Surface-stabilized combustion is credited with high burning rates, extended lean flammability limits, wide modulation range and other advantages. This makes it an attractive technology for compact low-emission combustors.

The experimental gas turbine surface burners reported to this date are produced from compressed and sintered Fe-Cr-Al fiber mats. The authors have developed a new concept of surface burner fabricated by braiding ceramic cords around a ceramic frame. This simple method produces a basket-type surface suitable for stabilizing lean premixed flames over a broad range of operating conditions. The use of ceramics extends possibilities for operation at very high inlet temperatures with reduced risks of material sintering and oxidation.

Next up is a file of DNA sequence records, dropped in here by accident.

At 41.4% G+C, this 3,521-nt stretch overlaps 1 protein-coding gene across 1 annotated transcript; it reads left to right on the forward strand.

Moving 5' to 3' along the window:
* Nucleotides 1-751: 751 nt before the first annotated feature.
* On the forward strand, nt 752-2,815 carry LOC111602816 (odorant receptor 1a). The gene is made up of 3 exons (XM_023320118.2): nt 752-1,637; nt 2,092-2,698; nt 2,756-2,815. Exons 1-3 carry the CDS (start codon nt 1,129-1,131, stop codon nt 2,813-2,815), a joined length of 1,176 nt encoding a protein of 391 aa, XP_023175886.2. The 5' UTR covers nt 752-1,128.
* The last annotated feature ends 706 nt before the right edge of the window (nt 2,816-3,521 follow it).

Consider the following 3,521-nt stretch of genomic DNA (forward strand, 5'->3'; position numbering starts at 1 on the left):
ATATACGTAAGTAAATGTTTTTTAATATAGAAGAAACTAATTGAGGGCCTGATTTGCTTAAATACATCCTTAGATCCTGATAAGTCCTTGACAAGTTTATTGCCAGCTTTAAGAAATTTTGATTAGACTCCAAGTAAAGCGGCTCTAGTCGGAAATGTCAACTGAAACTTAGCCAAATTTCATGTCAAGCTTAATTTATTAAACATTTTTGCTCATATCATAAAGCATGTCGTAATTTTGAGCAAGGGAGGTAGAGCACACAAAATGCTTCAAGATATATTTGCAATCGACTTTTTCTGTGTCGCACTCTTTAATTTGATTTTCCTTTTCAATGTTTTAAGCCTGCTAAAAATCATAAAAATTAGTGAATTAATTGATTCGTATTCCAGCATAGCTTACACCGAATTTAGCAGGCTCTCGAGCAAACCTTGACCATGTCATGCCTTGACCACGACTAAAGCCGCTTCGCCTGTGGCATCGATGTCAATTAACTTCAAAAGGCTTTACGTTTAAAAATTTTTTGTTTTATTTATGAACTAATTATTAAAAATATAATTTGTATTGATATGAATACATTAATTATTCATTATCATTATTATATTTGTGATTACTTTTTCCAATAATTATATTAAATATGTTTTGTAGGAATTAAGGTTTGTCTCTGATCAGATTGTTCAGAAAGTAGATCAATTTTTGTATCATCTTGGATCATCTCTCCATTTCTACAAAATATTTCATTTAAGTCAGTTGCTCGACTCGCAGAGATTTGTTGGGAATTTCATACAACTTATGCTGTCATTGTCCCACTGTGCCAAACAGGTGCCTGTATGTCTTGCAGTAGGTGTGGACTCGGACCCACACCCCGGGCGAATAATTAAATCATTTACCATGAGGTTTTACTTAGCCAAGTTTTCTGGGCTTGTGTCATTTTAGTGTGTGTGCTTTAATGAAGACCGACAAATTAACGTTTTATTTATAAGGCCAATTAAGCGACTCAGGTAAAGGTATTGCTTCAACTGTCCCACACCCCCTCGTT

This paper presents test results with an experimental burner on a pressurized combustion rig with optical access. The experiments were performed under the following conditions: inlet temperatures of 22–740 C, pressures of 1–3 bar, thermal power between 4 kWTh and 32 kWTh and equivalence ratios of 0.28–0.95. Measurements of flue gas composition and pressure drop are also reported in the paper. The operating window for low-NOx and low-CO combustion is analyzed.

With the demonstrated performance, the burner could cover the operating envelope of a 3 kWe recuperated micro turbine [1]–[2] with no pilot and no staging. This would also limit NOx to <40 ppm @ 0% O2 within the micro turbine load range of 100% to 50%.

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